|Congregation Description:||Trinity Lutheran Congregation has been in the Cedar-Riverside (C-R) neighborhood of Minneapolis since 1868. C-R has always been a first stop for immigrants arriving in the United States. At this time in history the immigrants come primarily from East Africa (Somalia, Ethiopia, Eritrea), but there are also immigrants from Asia. Because we are also on the West Bank of the University of Minnesota and 2 blocks from Augsburg College many of the people living, studying and working in C-R are students and staff from those institutions. The University of Minnesota Medical Center, Fairview campus is also in C-R, making this a very unique neighborhood of immigrants, long-time residents, and institutions. To better reflect the population of C-R, in 2004 Trinity called an Ethiopian as an Associate Pastor.|
Trinity's church building was razed in 1968 to make way for I-94. Remaining committed to C-R, Trinity has worshiped in a variety of places in the neighborhood. When Augsburg College built their Chapel Trinity was invited to worship there and we have worshiped there ever since. Our offices are a 2001 Riverside, 2 blocks West of Augsburg College. Our school-year Sunday worship schedule is: a 9:00 am informal setting; 9:45 am Education Hour; 11:00 am worship with weekly Communion. At the 11:00 am service we worship together in 3 languages, reflecting our membership - English, Amharic (the main language of Ethiopia, and Tigrigna (the main language of Eritrea). We follow the order of ELW but adapt as needed to incorporate the languages and cultures in our midst.
Education Hour includes Sunday School for pre-school through 12th grade and Adult Forum.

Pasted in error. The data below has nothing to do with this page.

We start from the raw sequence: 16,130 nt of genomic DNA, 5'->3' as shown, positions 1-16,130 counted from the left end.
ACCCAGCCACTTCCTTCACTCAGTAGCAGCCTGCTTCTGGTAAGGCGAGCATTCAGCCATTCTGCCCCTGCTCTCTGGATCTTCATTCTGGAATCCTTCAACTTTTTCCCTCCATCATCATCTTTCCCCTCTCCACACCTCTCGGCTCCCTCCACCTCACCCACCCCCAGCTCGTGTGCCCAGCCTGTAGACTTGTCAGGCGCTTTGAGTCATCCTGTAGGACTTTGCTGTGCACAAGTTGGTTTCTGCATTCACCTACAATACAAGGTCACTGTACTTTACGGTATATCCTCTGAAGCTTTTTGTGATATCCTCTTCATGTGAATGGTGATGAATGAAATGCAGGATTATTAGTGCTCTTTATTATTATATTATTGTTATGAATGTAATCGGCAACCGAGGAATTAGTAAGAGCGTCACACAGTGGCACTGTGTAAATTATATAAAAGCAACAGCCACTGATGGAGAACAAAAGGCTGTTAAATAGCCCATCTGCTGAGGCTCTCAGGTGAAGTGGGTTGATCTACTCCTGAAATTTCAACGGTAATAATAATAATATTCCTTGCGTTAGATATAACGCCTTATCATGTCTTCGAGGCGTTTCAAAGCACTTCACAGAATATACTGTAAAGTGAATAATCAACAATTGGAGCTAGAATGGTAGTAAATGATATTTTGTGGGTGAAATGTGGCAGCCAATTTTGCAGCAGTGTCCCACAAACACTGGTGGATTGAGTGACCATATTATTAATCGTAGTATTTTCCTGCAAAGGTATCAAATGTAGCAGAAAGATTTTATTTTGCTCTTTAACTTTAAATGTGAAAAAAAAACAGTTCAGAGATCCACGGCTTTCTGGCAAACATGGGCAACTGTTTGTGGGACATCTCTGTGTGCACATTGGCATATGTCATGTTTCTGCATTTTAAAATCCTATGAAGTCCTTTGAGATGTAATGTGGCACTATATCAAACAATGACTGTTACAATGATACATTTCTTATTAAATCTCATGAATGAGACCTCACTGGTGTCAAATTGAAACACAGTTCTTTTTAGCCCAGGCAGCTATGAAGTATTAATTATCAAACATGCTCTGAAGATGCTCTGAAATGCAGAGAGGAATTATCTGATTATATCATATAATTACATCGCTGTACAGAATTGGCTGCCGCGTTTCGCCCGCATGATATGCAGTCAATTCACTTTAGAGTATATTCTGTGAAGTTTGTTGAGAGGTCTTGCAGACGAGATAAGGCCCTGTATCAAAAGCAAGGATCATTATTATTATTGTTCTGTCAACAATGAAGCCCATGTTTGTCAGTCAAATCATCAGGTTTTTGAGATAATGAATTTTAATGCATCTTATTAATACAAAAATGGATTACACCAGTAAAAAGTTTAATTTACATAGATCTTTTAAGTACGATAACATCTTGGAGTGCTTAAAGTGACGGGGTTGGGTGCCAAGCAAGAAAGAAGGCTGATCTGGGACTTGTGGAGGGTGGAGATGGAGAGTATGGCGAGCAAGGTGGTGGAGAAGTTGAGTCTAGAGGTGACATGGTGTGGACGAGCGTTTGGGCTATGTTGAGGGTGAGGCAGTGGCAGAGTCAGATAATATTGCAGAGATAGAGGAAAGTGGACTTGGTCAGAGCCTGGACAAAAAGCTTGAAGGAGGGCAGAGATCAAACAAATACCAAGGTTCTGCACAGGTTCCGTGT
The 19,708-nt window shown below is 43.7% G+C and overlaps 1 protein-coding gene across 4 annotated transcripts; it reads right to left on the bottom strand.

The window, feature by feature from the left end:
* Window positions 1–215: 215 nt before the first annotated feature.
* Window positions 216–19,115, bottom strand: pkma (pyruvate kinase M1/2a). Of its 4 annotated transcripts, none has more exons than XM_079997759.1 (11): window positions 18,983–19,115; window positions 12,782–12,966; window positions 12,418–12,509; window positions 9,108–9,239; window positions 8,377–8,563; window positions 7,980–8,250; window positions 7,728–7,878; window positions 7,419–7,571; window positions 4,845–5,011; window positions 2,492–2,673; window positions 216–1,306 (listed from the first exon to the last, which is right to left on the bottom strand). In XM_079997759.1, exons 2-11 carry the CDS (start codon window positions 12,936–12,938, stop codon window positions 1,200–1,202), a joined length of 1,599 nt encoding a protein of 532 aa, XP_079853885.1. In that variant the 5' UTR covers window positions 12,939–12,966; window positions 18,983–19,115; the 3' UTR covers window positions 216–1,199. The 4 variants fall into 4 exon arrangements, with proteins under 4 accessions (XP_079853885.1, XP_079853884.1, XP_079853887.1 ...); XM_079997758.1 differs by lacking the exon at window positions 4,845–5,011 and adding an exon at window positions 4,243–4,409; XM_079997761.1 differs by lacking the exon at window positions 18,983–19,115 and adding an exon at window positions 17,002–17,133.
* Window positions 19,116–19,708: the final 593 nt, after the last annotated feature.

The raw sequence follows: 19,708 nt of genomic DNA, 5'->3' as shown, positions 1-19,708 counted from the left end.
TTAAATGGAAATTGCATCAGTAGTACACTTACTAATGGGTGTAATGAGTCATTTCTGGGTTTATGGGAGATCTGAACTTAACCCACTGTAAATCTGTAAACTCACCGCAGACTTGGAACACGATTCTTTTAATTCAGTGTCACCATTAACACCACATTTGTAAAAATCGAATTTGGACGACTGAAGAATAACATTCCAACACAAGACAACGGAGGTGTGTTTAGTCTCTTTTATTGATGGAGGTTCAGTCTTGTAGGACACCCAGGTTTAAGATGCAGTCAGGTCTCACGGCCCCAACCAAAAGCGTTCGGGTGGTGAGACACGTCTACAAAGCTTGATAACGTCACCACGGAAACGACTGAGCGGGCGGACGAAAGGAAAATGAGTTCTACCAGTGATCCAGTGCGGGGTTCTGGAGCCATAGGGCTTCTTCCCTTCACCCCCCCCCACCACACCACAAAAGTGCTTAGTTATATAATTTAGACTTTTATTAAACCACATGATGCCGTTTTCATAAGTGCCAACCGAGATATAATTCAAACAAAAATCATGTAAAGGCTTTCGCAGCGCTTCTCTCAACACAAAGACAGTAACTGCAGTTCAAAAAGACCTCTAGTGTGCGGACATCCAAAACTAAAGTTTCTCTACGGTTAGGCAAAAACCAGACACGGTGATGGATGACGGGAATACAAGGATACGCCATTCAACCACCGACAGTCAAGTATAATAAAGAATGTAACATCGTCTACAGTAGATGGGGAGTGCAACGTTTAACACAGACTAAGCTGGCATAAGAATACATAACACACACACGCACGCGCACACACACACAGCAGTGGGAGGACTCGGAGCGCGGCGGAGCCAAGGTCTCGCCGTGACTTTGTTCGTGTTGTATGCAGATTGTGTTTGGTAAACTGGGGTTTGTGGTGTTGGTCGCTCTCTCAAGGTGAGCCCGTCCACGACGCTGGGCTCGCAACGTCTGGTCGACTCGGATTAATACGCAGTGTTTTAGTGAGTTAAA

Trinity is the only surviving Christian congregation in this neighborhood of 7,500-10,000 residents. Our mission statement is: Nurturing wholeness - and holiness - in Cedar-Riverside. Trinity seeks to be Christ's presence in C-R, accompanying the people of the community in their life journeys. We do that in a number of ways: a daily Homework Help program for neighborhood children, youth, and young adults; a Wednesday Night Supper every week for neighborhood moms and kids; a summer program for neighborhood youth; support of the neighborhood's food shelf and activities. Our space is available for neighborhood meetings and on Saturdays an Amharic class uses our space. Members and staff are active in a number of community committees. In the last year we have begun building relationships with the mosques in C-R. This has included Pastor Jane meeting regularly with the imams and a summer interfaith youth event.
Urban ministry always includes transitions and challenges. The ELCA sexuality votes of 2009 have affected Trinity. Before our immigrant members were a part of Trinity the congregation became Reconciling in Christ. Our Ethiopian members strongly disagree with that stand. Some Ethiopians have left because of this; others remain, knowing they have been welcomed and loved by Trinity, but still unable to agree with the ELCA's votes. How this will all shape itself in the future is impossible to predict.
Finances are always an issue. Trinity is very cost-effective, but the needs of the neighborhood are never-ending. Trying to balance all of that is a challenge.
Also, being a multi-cultural congregation with members on every end of every spectrum - theology, piety, income level, education level, politics, to name a few - is challenging. We are learning as we go.
|Congregation Keywords:||multi-cultural, urban, neighborhood involvement, accompaniment, cutting-edge, collaborative, cost-effective, small, vital, walking the walk, justice, relationships, complicated|